simulation of time-series protein expression data
Entering edit mode
8.5 years ago
Zara ▴ 20

Hi everybody,

I'm trying to simulate time-series data for protein expression. I have a PPI network for which I want to simulate the data. Beside proteins, there are other proteins which we know as stimuli nodes. These nodes are connected to one or several proteins (like a drug molecule which is affecting a protein in our network).

I use formula 1 from this paper for simulating the relation between concentration of proteins.

I need this data to test my network inference algorithm.

Now my question is:

How can I simulate data in first time-step? For example can I just create random values and then apply the formula to get the data for the next time steps (of course I should ignore the random row)?

For example if I have an activator for EGFR, then if this activator is on, EGFR should be expressed, otherwise EGFR should be silent (no expression I mean). But if I just fix this, then the data would hardly be changed in next time steps. I mean any way I can't use a fix value for perturbed nodes, since in the formula itself the expression level is not fixed. I don't know how to calculate the concentrations for a node which is connected to an inhibitor or a stimuli node. It is already considered in the formula but using the formula it is possible that an inhibited node, gets a high value during next time steps.

I don't know how to set reasonable alpha and beta in the formula 1 (I solved the formula to get expression level in time t in terms of expression levels in time t-1).

Any help would be appreciated.

Thanks :)

simulation R time-series • 2.6k views
Entering edit mode
8.4 years ago

There seem to be two questions here -- how to get meaningful initial conditions for your network, and how to choose model parameters for that network.

For the first question, it depends on what you're trying to do. Picking random initial states and running several time steps through your network until you get conditions that are suitable (by whatever metric makes sense for your problem) is certainly one approach - it would look a bit like burn-in in MCMC models, which is certainly a widely-used technique. But note that burn-in from random starting points is often seen as something of a hack (here's one vote against, for example) - it's something you might try if you don't know what else to do.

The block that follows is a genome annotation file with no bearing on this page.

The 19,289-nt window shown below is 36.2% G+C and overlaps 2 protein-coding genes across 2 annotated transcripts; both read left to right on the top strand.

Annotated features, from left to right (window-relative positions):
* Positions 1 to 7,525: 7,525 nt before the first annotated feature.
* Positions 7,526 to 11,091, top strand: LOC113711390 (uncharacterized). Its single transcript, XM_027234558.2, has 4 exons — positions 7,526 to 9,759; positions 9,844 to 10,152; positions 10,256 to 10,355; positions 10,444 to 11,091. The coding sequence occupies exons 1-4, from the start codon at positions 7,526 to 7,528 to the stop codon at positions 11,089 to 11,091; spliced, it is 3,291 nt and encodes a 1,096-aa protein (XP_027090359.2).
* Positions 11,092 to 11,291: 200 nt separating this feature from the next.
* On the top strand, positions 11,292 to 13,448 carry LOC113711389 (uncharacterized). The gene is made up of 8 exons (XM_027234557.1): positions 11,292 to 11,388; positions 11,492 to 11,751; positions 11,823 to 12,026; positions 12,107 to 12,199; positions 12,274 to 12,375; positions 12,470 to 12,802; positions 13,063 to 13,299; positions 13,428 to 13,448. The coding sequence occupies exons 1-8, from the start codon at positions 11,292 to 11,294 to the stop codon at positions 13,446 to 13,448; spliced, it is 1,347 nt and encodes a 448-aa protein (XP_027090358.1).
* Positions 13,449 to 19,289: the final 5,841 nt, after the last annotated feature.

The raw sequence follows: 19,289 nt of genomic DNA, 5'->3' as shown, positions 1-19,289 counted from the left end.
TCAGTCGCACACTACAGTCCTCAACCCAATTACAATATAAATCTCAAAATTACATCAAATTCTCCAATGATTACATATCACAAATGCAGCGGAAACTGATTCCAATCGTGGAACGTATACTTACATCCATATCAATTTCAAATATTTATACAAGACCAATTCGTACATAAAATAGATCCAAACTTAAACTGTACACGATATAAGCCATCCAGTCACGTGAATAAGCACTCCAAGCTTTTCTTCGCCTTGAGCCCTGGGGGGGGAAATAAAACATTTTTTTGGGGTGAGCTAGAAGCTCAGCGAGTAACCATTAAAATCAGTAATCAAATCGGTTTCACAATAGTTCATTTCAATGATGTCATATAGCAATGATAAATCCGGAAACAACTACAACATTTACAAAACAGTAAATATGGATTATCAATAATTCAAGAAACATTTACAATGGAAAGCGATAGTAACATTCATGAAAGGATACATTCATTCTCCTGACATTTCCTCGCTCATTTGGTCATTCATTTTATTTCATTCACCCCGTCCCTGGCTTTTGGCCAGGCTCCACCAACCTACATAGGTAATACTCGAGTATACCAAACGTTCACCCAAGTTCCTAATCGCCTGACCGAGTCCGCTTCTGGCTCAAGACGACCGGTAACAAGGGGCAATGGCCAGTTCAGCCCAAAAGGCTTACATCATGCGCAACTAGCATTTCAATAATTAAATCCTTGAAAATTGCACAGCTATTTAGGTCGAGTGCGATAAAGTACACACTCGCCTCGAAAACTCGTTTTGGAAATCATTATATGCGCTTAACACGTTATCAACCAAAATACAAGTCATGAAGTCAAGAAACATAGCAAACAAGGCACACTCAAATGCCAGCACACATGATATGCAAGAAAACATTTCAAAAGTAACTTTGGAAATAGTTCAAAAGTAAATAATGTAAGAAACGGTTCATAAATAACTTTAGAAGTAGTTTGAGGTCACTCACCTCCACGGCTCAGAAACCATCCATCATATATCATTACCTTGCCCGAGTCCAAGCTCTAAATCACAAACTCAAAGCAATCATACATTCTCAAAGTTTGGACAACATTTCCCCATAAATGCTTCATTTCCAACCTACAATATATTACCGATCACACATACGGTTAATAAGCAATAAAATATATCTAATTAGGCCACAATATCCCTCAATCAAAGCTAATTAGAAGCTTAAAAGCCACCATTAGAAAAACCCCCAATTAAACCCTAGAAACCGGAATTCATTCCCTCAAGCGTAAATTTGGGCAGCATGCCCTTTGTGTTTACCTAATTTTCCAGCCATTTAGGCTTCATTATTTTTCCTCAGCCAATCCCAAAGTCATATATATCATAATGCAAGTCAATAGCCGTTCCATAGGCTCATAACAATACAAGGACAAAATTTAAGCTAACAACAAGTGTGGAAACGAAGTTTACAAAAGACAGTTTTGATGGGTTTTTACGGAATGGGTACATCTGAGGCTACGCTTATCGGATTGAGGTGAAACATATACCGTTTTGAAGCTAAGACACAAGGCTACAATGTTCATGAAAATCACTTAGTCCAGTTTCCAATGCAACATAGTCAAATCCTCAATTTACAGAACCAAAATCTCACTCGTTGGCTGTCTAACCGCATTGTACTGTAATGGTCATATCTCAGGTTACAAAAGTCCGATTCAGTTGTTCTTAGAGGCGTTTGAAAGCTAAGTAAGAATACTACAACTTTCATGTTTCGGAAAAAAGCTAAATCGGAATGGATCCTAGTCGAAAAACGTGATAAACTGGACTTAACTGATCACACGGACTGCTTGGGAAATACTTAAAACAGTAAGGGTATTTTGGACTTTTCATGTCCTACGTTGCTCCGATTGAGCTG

Presumably you're going to use your network and the initial conditions to start from some biologically plausible initial state, then perturb the state in some well-characterized way, and then see what the outcome is. So ideally you'd just pick one (or a set of several) initial states that you know are relevant and start from there. (You may still want to run several time steps before imposing the perturbation just to shake out any transients that result from having slightly approximated or otherwise mis-characterized the initial conditions. Otherwise you risk confusing those initial transients with the consequences of the perturbation you're imposing).

If you really don't know what sensible initial conditions are, you could try the random approach, but at the very least try a large number of initial random configurations to make sure you're getting a sensible range of sensible starting points.

As for the second question, good choices for α and β (do you mean ε? There's no β in equation 1 of the cited paper) that's just part of your model for the time evolution of the protein expression, and the paper describes how they were chosen in that case; most of the derivations had them set to 1, and then they were eventually updated to better match the desired properties by using conjugate gradient (several relevant R packages are listed in the Optimization task view on CRAN).

Entering edit mode

Thank you very much Jonathan.


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